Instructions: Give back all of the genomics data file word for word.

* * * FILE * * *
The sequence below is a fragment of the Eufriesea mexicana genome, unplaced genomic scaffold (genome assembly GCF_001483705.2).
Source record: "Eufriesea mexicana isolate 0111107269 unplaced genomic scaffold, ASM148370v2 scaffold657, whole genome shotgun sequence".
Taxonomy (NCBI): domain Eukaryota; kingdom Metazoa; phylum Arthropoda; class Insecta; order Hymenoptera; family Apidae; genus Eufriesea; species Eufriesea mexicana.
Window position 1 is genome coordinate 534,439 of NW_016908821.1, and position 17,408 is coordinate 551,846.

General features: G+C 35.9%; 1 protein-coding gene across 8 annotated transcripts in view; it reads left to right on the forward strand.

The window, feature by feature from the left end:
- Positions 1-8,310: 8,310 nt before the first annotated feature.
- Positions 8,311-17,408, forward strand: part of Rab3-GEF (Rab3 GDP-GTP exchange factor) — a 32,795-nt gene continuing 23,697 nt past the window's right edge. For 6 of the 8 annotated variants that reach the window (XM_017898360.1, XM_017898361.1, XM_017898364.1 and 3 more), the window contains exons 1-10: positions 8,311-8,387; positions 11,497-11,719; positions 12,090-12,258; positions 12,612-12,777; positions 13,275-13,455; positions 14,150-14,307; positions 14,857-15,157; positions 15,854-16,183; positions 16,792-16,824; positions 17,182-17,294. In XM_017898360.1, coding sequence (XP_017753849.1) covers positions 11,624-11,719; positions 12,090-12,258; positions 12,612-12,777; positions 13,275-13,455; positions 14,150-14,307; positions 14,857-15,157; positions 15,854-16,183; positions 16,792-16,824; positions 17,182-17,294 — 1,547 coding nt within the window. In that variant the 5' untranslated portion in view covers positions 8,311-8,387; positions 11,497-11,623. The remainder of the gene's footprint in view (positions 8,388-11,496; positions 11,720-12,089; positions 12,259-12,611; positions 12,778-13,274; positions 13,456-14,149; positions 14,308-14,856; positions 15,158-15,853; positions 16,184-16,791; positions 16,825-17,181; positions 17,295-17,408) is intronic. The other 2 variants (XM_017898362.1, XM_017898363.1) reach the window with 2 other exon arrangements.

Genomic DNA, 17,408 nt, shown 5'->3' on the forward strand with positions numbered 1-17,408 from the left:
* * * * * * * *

The sequence below is a fragment of the Eufriesea mexicana genome, unplaced genomic scaffold (genome assembly GCF_001483705.2).
Source record: "Eufriesea mexicana isolate 0111107269 unplaced genomic scaffold, ASM148370v2 scaffold657, whole genome shotgun sequence".
Taxonomy (NCBI): domain Eukaryota; kingdom Metazoa; phylum Arthropoda; class Insecta; order Hymenoptera; family Apidae; genus Eufriesea; species Eufriesea mexicana.
Window position 1 is genome coordinate 534,439 of NW_016908821.1, and position 17,408 is coordinate 551,846.

General features: G+C 35.9%; 1 protein-coding gene across 8 annotated transcripts in view; it reads left to right on the forward strand.

The window, feature by feature from the left end:
- Positions 1-8,310: 8,310 nt before the first annotated feature.
- Positions 8,311-17,408, forward strand: part of Rab3-GEF (Rab3 GDP-GTP exchange factor) — a 32,795-nt gene continuing 23,697 nt past the window's right edge. For 6 of the 8 annotated variants that reach the window (XM_017898360.1, XM_017898361.1, XM_017898364.1 and 3 more), the window contains exons 1-10: positions 8,311-8,387; positions 11,497-11,719; positions 12,090-12,258; positions 12,612-12,777; positions 13,275-13,455; positions 14,150-14,307; positions 14,857-15,157; positions 15,854-16,183; positions 16,792-16,824; positions 17,182-17,294. In XM_017898360.1, coding sequence (XP_017753849.1) covers positions 11,624-11,719; positions 12,090-12,258; positions 12,612-12,777; positions 13,275-13,455; positions 14,150-14,307; positions 14,857-15,157; positions 15,854-16,183; positions 16,792-16,824; positions 17,182-17,294 — 1,547 coding nt within the window. In that variant the 5' untranslated portion in view covers positions 8,311-8,387; positions 11,497-11,623. The remainder of the gene's footprint in view (positions 8,388-11,496; positions 11,720-12,089; positions 12,259-12,611; positions 12,778-13,274; positions 13,456-14,149; positions 14,308-14,856; positions 15,158-15,853; positions 16,184-16,791; positions 16,825-17,181; positions 17,295-17,408) is intronic. The other 2 variants (XM_017898362.1, XM_017898363.1) reach the window with 2 other exon arrangements.

Genomic DNA, 17,408 nt, shown 5'->3' on the forward strand with positions numbered 1-17,408 from the left: